This is The Dip, a weekly column penned by our own commenter, The Dipsy. Agree or disagree with what he says? Tell us by leaving your comments.
When Brett Myers is activated today, Phillies fans will have a month to watch one of the most vexing personalities in recent team history. It seems like yesterday Myers was a 21-year old kid that perplexed the Chicago Cubs on a sunny day at Wrigley Field. His stuff was electric in his debut – his fastball was fast, and his curve dropped off the table. I was convinced that the Phils had an ace for years to come. But a funny thing happened on the way to greatness.
What exactly that “funny thing” was, is still unclear. Through his first five years, Brett was just an “OK” pitcher. Sure, he always sported the nice fastball and that great curve (the 12-6 curve that, when thrown properly, was one of the best pitches in baseball). But for some reason Brett stopped evolving. At first he was viewed as a prodigy. Then an enigma. And lastly, after seasons of seeing one hanging curve or misplaced fastball too many, Phils fans seemed to accept Brett as the guy that would never put it all together; but hey, he wasn’t that bad either. In short, he was a great talent and an average pitcher.
And the personal issues: hitting his wife, calling a reporter a “retard,” and just generally acting like a child. Look, we all knew Brett was rough around the edges, but if he was going to act so boorishly we at least wanted him to pitch better. Brett was on his way to becoming an underperforming jerk.
Then 2007 came along and Billy Wagner went down for the season. Brett, with his new three-year contract in hand, volunteered to fill the bullpen spot. He sacrificed and then he thrived. And maybe Brett wasn’t so bad after all. The next season however, was more of the tale of 2008A and 2008B. The disaster of A saw him demoted to Reading and the attendant embarrassment. When he returned he was the best pitcher in the NL (season 2008B). Phils fans were impressed to say the least. Perhaps finally the light had been switched on. His at-bat in last year’s playoff game against C.C. Sabathia – where each ball he fouled off was followed by a roar from the capacity crowd – was a great postseason moment. In the wake of the World Series victory, I think it would be fair to say that we were all starting to like Brett.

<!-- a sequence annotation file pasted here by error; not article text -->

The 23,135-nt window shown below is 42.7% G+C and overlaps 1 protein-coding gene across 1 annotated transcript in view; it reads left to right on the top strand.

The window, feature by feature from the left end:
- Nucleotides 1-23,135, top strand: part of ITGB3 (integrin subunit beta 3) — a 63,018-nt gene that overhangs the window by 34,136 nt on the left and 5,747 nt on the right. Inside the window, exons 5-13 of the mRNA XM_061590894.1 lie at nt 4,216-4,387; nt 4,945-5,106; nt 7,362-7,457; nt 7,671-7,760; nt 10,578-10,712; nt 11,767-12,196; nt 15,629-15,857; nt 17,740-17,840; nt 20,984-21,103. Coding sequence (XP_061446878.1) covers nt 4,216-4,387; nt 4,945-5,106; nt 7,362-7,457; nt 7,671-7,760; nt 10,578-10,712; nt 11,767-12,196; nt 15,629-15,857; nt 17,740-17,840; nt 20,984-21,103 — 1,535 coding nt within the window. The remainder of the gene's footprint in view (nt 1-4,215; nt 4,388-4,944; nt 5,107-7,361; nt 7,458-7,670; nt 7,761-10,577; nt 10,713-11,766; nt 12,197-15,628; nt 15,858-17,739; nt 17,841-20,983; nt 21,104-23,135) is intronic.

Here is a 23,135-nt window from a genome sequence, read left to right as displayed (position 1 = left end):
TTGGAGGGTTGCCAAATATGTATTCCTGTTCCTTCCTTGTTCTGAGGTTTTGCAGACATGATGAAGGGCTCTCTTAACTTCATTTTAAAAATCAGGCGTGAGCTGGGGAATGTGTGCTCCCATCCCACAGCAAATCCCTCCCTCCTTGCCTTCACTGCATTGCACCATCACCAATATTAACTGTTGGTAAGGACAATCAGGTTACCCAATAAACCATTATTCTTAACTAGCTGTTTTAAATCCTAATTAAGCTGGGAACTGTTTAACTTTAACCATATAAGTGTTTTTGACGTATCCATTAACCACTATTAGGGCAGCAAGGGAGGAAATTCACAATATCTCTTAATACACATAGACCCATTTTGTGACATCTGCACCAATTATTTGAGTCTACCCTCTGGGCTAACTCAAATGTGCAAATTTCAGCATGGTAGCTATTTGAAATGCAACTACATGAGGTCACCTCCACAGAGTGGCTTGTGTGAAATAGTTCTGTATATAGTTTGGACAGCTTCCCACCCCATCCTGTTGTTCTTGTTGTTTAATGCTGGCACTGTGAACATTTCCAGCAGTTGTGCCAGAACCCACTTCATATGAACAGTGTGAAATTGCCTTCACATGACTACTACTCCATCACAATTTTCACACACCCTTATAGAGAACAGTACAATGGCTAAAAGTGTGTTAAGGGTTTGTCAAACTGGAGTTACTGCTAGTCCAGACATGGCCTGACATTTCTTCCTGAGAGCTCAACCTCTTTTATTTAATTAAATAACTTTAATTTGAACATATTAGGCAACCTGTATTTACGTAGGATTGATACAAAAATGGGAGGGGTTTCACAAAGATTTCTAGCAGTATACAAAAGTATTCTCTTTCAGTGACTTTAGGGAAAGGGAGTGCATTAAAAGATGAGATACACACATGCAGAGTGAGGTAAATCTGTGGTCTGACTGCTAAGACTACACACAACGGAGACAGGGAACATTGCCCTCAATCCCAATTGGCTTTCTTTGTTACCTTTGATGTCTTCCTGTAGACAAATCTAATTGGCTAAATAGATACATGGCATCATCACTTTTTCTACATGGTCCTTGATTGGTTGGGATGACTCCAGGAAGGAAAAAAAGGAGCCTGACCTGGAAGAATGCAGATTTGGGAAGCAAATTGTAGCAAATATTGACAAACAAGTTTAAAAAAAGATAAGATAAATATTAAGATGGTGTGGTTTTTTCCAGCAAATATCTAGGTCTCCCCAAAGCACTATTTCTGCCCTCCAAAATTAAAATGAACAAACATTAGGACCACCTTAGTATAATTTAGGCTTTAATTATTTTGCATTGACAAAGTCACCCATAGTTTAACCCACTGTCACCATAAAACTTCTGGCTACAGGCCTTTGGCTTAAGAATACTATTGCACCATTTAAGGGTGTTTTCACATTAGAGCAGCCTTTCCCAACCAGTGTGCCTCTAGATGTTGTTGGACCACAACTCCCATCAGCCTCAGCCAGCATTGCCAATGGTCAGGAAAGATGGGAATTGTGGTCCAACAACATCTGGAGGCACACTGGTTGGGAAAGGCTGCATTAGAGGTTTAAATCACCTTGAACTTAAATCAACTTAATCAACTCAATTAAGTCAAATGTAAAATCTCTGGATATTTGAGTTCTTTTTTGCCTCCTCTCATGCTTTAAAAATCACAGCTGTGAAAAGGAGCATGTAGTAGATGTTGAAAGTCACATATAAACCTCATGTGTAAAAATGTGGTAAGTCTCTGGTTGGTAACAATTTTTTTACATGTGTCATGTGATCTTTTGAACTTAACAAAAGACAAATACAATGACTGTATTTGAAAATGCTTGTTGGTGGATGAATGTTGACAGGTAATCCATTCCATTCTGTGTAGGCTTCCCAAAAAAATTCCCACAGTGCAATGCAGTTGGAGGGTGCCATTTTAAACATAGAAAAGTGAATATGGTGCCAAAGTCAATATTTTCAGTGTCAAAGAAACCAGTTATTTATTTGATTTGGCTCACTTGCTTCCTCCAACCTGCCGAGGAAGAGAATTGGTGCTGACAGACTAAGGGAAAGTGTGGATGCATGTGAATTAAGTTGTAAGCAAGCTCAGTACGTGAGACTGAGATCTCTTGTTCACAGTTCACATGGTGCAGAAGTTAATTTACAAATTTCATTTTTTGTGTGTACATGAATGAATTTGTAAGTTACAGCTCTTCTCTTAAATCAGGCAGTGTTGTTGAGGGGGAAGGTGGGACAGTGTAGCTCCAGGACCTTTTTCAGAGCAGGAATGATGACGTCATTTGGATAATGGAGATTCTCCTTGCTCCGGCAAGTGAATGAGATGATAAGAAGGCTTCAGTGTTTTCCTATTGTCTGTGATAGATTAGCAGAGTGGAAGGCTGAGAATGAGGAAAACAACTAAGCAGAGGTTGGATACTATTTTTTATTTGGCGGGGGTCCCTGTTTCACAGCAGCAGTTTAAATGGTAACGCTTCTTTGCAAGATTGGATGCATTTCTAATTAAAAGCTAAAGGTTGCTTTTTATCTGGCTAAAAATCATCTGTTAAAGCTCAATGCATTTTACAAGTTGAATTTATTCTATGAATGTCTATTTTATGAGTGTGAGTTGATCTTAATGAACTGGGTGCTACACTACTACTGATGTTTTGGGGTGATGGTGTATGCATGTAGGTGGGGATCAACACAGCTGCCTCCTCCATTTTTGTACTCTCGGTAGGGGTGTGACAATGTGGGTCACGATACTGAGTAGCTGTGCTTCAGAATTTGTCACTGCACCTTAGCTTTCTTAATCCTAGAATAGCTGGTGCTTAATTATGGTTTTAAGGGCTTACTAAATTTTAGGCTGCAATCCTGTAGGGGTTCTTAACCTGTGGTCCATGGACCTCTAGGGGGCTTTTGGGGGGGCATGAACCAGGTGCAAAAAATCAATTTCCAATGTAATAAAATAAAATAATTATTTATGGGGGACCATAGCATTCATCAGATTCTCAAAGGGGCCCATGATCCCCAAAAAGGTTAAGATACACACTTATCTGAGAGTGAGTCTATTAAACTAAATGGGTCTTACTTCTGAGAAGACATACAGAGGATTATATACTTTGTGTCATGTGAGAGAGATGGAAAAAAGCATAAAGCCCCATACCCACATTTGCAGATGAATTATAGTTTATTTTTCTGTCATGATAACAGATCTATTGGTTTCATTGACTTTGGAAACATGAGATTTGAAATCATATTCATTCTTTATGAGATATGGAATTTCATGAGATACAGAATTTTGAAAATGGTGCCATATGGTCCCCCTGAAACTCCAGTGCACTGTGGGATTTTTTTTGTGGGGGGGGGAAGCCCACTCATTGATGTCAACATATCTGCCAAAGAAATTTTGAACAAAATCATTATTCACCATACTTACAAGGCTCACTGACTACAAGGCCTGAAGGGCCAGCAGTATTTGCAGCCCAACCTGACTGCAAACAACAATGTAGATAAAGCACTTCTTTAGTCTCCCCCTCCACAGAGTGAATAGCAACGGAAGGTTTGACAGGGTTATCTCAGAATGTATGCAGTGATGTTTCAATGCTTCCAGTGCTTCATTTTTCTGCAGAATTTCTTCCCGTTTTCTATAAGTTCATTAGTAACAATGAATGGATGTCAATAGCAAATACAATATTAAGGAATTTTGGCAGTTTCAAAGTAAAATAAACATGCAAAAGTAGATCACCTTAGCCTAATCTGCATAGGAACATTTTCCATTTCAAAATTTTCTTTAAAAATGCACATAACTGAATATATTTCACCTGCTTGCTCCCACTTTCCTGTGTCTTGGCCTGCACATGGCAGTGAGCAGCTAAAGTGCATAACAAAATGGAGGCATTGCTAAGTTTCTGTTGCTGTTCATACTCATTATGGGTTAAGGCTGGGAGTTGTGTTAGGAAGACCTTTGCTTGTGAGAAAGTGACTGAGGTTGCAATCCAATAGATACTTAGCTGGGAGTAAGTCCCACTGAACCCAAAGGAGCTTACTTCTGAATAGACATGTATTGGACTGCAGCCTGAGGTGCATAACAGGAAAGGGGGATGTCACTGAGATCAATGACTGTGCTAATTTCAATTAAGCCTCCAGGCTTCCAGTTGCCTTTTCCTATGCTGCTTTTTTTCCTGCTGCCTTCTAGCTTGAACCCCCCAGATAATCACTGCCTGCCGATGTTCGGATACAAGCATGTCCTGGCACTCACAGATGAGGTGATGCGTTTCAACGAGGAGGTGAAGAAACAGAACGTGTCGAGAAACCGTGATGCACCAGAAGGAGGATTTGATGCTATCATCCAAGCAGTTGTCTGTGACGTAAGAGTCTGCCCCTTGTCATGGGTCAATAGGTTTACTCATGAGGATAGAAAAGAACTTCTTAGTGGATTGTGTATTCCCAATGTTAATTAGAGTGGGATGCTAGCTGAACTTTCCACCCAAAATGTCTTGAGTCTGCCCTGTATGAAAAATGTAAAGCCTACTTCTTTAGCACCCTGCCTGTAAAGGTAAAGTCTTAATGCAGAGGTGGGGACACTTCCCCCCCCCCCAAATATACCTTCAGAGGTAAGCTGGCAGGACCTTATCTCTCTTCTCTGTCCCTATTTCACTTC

Injured at the start of this season, Brett has returned ahead of schedule from hip surgery. Some will say he’s coming back to pitch for a contract. I like to think it’s because he wants to help his teammates win. And I’m a cynic! Looking ahead, maybe Brett will tap into that wellspring of talent and become that great pitcher we’ve seen glimpses of. And maybe it won’t be here. In any event, here’s to a great potentially last month as a Phillie. If he helps us win another World Series, he can fall out of an SUV everyday for the rest of his life if it makes him happy.